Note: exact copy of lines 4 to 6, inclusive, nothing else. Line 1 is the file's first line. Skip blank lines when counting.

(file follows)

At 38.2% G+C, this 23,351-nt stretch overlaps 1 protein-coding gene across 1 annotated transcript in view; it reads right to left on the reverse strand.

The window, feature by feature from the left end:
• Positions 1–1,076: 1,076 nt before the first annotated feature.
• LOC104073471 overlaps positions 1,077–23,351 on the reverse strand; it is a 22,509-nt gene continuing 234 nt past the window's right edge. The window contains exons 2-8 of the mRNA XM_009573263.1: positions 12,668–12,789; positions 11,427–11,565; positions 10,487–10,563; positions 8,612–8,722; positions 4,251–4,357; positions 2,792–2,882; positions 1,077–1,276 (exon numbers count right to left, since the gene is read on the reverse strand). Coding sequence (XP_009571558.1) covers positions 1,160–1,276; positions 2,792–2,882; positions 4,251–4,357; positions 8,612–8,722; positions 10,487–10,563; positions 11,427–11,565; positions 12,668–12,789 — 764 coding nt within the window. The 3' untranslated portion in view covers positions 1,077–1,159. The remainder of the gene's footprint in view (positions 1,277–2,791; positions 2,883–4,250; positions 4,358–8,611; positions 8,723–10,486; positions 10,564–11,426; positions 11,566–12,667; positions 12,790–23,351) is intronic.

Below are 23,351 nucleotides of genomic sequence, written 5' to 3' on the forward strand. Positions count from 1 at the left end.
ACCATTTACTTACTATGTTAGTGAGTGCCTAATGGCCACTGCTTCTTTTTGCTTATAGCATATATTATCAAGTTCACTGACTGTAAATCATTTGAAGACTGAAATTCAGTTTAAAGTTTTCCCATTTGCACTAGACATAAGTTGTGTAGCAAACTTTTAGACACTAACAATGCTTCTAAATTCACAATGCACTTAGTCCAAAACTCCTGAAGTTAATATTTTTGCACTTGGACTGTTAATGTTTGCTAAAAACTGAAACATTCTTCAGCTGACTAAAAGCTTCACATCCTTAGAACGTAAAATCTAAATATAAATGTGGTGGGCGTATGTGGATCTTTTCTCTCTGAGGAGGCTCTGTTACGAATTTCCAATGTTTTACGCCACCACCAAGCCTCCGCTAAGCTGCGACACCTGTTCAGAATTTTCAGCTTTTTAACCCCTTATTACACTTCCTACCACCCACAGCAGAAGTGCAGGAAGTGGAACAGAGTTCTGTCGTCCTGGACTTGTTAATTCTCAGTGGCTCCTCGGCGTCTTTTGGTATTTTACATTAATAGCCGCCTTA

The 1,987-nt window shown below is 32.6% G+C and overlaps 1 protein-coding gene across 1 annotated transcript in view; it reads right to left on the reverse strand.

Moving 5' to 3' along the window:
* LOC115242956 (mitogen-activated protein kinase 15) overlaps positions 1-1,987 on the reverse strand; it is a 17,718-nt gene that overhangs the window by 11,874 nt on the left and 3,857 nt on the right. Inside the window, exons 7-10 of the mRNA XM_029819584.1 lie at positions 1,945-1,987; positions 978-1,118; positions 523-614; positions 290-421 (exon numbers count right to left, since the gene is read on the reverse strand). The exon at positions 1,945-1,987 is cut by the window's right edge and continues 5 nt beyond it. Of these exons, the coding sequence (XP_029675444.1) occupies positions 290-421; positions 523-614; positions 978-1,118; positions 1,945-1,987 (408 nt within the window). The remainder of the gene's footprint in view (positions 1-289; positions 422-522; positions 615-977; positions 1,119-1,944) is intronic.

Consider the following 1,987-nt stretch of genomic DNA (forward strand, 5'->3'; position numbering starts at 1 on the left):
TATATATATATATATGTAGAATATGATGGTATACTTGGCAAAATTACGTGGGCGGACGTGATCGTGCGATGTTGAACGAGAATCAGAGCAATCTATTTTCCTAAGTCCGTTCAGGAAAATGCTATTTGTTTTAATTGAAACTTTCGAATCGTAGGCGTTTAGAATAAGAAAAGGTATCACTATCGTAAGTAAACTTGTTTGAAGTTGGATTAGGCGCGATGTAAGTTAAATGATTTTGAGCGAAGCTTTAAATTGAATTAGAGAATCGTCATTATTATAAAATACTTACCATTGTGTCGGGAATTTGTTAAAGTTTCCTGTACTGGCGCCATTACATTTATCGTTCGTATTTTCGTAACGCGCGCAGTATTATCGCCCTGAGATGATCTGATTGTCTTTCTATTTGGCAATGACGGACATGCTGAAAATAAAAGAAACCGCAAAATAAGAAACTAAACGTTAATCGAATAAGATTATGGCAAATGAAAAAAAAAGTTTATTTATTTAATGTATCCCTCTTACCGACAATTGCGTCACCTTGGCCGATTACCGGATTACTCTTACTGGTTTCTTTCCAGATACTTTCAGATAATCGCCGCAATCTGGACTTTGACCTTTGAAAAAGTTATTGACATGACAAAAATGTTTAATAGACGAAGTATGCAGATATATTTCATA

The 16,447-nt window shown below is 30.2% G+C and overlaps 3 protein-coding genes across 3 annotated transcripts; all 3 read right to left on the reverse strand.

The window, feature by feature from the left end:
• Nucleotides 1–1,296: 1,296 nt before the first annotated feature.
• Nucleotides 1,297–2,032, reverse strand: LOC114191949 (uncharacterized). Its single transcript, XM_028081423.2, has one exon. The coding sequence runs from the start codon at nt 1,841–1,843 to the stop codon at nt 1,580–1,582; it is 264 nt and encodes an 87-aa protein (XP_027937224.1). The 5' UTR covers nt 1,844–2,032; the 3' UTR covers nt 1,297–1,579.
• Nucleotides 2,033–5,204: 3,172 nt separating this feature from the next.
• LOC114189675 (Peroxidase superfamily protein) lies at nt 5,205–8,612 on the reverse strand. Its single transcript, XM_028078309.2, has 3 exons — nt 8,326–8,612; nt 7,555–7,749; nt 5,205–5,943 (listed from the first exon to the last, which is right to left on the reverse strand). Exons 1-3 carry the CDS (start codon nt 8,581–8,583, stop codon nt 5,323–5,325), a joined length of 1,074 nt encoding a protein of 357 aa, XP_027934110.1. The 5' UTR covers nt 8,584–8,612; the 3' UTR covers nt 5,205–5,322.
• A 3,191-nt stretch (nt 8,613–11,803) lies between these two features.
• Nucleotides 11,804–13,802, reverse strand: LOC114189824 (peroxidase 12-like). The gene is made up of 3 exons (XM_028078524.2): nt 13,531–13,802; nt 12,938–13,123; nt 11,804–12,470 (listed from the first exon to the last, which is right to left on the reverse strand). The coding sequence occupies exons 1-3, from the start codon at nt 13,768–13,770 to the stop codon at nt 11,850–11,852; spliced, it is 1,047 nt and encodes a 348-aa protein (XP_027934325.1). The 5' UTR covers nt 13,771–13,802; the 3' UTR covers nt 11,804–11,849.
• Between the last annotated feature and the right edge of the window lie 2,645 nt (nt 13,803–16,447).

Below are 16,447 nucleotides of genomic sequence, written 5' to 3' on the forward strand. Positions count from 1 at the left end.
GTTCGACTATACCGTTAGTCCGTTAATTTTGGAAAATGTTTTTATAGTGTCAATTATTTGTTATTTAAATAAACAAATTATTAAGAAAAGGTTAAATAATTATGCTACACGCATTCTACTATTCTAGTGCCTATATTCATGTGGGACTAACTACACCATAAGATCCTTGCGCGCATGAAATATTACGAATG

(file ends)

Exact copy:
• LOC104073471 overlaps positions 1,077–23,351 on the reverse strand; it is a 22,509-nt gene continuing 234 nt past the window's right edge. The window contains exons 2-8 of the mRNA XM_009573263.1: positions 12,668–12,789; positions 11,427–11,565; positions 10,487–10,563; positions 8,612–8,722; positions 4,251–4,357; positions 2,792–2,882; positions 1,077–1,276 (exon numbers count right to left, since the gene is read on the reverse strand). Coding sequence (XP_009571558.1) covers positions 1,160–1,276; positions 2,792–2,882; positions 4,251–4,357; positions 8,612–8,722; positions 10,487–10,563; positions 11,427–11,565; positions 12,668–12,789 — 764 coding nt within the window. The 3' untranslated portion in view covers positions 1,077–1,159. The remainder of the gene's footprint in view (positions 1,277–2,791; positions 2,883–4,250; positions 4,358–8,611; positions 8,723–10,486; positions 10,564–11,426; positions 11,566–12,667; positions 12,790–23,351) is intronic.

Below are 23,351 nucleotides of genomic sequence, written 5' to 3' on the forward strand. Positions count from 1 at the left end.
ACCATTTACTTACTATGTTAGTGAGTGCCTAATGGCCACTGCTTCTTTTTGCTTATAGCATATATTATCAAGTTCACTGACTGTAAATCATTTGAAGACTGAAATTCAGTTTAAAGTTTTCCCATTTGCACTAGACATAAGTTGTGTAGCAAACTTTTAGACACTAACAATGCTTCTAAATTCACAATGCACTTAGTCCAAAACTCCTGAAGTTAATATTTTTGCACTTGGACTGTTAATGTTTGCTAAAAACTGAAACATTCTTCAGCTGACTAAAAGCTTCACATCCTTAGAACGTAAAATCTAAATATAAATGTGGTGGGCGTATGTGGATCTTTTCTCTCTGAGGAGGCTCTGTTACGAATTTCCAATGTTTTACGCCACCACCAAGCCTCCGCTAAGCTGCGACACCTGTTCAGAATTTTCAGCTTTTTAACCCCTTATTACACTTCCTACCACCCACAGCAGAAGTGCAGGAAGTGGAACAGAGTTCTGTCGTCCTGGACTTGTTAATTCTCAGTGGCTCCTCGGCGTCTTTTGGTATTTTACATTAATAGCCGCCTTA